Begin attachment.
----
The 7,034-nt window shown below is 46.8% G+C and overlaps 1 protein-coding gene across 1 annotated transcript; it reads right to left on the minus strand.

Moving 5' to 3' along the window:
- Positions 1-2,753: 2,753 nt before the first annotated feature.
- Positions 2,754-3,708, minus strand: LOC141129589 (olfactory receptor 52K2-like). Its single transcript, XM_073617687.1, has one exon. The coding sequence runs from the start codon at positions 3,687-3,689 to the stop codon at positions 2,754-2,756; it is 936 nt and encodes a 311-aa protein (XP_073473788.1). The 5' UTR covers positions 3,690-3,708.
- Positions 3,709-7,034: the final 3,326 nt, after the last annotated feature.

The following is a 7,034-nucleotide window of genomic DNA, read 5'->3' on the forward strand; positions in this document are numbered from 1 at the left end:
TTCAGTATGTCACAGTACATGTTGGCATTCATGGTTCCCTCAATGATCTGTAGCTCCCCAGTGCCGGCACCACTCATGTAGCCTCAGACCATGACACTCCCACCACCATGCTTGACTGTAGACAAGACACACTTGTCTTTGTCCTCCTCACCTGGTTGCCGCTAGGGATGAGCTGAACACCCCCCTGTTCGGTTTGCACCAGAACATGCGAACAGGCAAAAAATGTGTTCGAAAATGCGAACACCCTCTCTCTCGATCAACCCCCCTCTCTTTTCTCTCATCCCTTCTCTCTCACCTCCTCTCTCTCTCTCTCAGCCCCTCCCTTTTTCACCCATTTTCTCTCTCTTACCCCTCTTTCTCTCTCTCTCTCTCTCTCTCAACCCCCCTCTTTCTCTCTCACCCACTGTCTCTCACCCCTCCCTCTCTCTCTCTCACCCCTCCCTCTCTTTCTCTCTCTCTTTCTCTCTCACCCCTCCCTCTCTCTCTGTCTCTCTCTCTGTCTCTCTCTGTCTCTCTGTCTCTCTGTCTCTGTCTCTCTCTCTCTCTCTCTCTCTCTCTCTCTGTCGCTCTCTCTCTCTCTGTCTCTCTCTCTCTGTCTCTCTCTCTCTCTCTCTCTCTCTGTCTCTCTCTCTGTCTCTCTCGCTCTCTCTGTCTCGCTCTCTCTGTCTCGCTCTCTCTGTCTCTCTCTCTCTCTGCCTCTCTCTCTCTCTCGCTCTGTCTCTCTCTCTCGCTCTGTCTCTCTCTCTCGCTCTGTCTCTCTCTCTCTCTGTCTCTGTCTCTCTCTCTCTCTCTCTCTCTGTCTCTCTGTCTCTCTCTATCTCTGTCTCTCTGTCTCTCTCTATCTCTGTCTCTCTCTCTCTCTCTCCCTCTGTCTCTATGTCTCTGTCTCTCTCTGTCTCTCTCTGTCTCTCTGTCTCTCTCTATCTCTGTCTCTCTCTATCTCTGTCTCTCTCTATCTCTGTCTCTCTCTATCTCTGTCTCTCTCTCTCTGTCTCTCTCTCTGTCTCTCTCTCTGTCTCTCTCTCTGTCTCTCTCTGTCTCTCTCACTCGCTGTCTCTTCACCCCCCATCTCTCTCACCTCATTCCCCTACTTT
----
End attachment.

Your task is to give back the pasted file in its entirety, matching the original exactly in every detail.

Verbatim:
The 7,034-nt window shown below is 46.8% G+C and overlaps 1 protein-coding gene across 1 annotated transcript; it reads right to left on the minus strand.

Moving 5' to 3' along the window:
- Positions 1-2,753: 2,753 nt before the first annotated feature.
- Positions 2,754-3,708, minus strand: LOC141129589 (olfactory receptor 52K2-like). Its single transcript, XM_073617687.1, has one exon. The coding sequence runs from the start codon at positions 3,687-3,689 to the stop codon at positions 2,754-2,756; it is 936 nt and encodes a 311-aa protein (XP_073473788.1). The 5' UTR covers positions 3,690-3,708.
- Positions 3,709-7,034: the final 3,326 nt, after the last annotated feature.

The following is a 7,034-nucleotide window of genomic DNA, read 5'->3' on the forward strand; positions in this document are numbered from 1 at the left end:
TTCAGTATGTCACAGTACATGTTGGCATTCATGGTTCCCTCAATGATCTGTAGCTCCCCAGTGCCGGCACCACTCATGTAGCCTCAGACCATGACACTCCCACCACCATGCTTGACTGTAGACAAGACACACTTGTCTTTGTCCTCCTCACCTGGTTGCCGCTAGGGATGAGCTGAACACCCCCCTGTTCGGTTTGCACCAGAACATGCGAACAGGCAAAAAATGTGTTCGAAAATGCGAACACCCTCTCTCTCGATCAACCCCCCTCTCTTTTCTCTCATCCCTTCTCTCTCACCTCCTCTCTCTCTCTCTCAGCCCCTCCCTTTTTCACCCATTTTCTCTCTCTTACCCCTCTTTCTCTCTCTCTCTCTCTCTCTCAACCCCCCTCTTTCTCTCTCACCCACTGTCTCTCACCCCTCCCTCTCTCTCTCTCACCCCTCCCTCTCTTTCTCTCTCTCTTTCTCTCTCACCCCTCCCTCTCTCTCTGTCTCTCTCTCTGTCTCTCTCTGTCTCTCTGTCTCTCTGTCTCTGTCTCTCTCTCTCTCTCTCTCTCTCTCTCTCTGTCGCTCTCTCTCTCTCTGTCTCTCTCTCTCTGTCTCTCTCTCTCTCTCTCTCTCTCTGTCTCTCTCTCTGTCTCTCTCGCTCTCTCTGTCTCGCTCTCTCTGTCTCGCTCTCTCTGTCTCTCTCTCTCTCTGCCTCTCTCTCTCTCTCGCTCTGTCTCTCTCTCTCGCTCTGTCTCTCTCTCTCGCTCTGTCTCTCTCTCTCTCTGTCTCTGTCTCTCTCTCTCTCTCTCTCTCTGTCTCTCTGTCTCTCTCTATCTCTGTCTCTCTGTCTCTCTCTATCTCTGTCTCTCTCTCTCTCTCTCCCTCTGTCTCTATGTCTCTGTCTCTCTCTGTCTCTCTCTGTCTCTCTGTCTCTCTCTATCTCTGTCTCTCTCTATCTCTGTCTCTCTCTATCTCTGTCTCTCTCTATCTCTGTCTCTCTCTCTCTGTCTCTCTCTCTGTCTCTCTCTCTGTCTCTCTCTCTGTCTCTCTCTGTCTCTCTCACTCGCTGTCTCTTCACCCCCCATCTCTCTCACCTCATTCCCCTACTTT